Tags Posts tagged with "Department of Veterans Affairs"

Department of Veterans Affairs

By Nancy Burner, ESQ.

Nancy Burner, Esq.

Most veterans are not aware of the wide range of benefits they may be entitled to under the United States Department of Veterans Affairs even if they did not directly retire from the military or suffer injuries in the line of duty.

For example, there is a benefit referred to as the improved pension through the Department of Veteran’s Affairs (VA), more commonly referred to as Aid and Attendance Pension (A&A). Assuming you meet the eligibility requirements, the VA permits payments to caregivers (including family members, but not spouses) for care provided to the veteran and/or the spouse.

This benefit is also commonly used for veterans and/or their surviving spouses who reside in an assisted living facility. This monthly benefit can be used along with income in order to prevent the depletion of assets for care services. There are three main requirements to qualifying for Aid and Attendance.

First, the claimant must have served at least 90 days active duty with one day served during wartime. There are specific wartime periods: World War II (Dec. 7, 1941 – Dec. 31, 1946); Korean conflict (June 27, 1950 – Jan. 31, 1955); Vietnam era (Feb. 28, 1961 – May 7, 1975, for veterans who served in the Republic of Vietnam during that period; otherwise Aug. 5, 1964 – May 7, 1975); or Persian Gulf War (Aug. 2, 1990 – through a future date to be set by law or presidential proclamation as well as current Iraq and Afghanistan war veterans). The claimant must have received a military discharge “other than dishonorable.”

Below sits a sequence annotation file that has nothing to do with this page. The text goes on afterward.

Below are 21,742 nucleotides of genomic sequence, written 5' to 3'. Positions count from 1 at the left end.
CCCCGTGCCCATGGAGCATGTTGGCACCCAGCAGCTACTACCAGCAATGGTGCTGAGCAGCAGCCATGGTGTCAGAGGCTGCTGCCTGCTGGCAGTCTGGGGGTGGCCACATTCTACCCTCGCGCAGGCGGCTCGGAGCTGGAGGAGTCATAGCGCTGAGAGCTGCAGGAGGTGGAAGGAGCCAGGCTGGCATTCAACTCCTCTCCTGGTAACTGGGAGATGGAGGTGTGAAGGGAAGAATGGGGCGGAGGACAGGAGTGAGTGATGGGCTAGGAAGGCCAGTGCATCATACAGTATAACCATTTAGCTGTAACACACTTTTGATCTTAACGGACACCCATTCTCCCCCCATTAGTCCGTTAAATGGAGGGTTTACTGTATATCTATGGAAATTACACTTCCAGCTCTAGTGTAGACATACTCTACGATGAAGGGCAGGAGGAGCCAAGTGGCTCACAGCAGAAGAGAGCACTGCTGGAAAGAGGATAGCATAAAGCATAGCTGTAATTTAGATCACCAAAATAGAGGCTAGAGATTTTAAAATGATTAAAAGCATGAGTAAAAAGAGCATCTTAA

Second, the claimant must be declared permanently and totally disabled. The definition for “permanently and total disability” is residing in a nursing home, total blindness, or so nearly blind or significantly disabled as to need or require the regular aid and attendance of another person to complete his or her daily activities. In most circumstances, if the claimant can show he or she requires assistance with at least two activities of daily living (e.g., bathing, dressing, ambulating), the disability requirement is satisfied.

Third and final, the claimant must meet the financial means test. Unfortunately, there is no set financial standard, which can make it very difficult to ascertain if the claimant qualifies for the benefit. As a general rule, the claimant should not have more than $50,000 to $80,000 in net worth excluding the home of the claimant.

Additionally, the claimant must make a showing that his or her monthly unreimbursed medical expenses exceed his or her monthly income. When making this determination, the claimant should add up all of his or her monthly medical costs, including but not limited to the cost of services provided by professional caregivers as well as family members and rent paid to an assisted living facility.

Once all three prongs are satisfied, the veterans and/or spouse can receive this pension. The maximum benefit available for a single veteran in 2017 is $1,794 per month. A widow of a veteran is eligible for a maximum benefit of $1,153 per month in 2017. A married veteran is eligible for $2,127 per month in 2017. A veteran couple is eligible for $2,841 per month in 2017.

It is imperative to understand that currently there is no look-back period for VA planning, which makes asset eligibility and planning possible in most cases. There is planning that can be done in order to qualify the veteran or the surviving spouse for this benefit.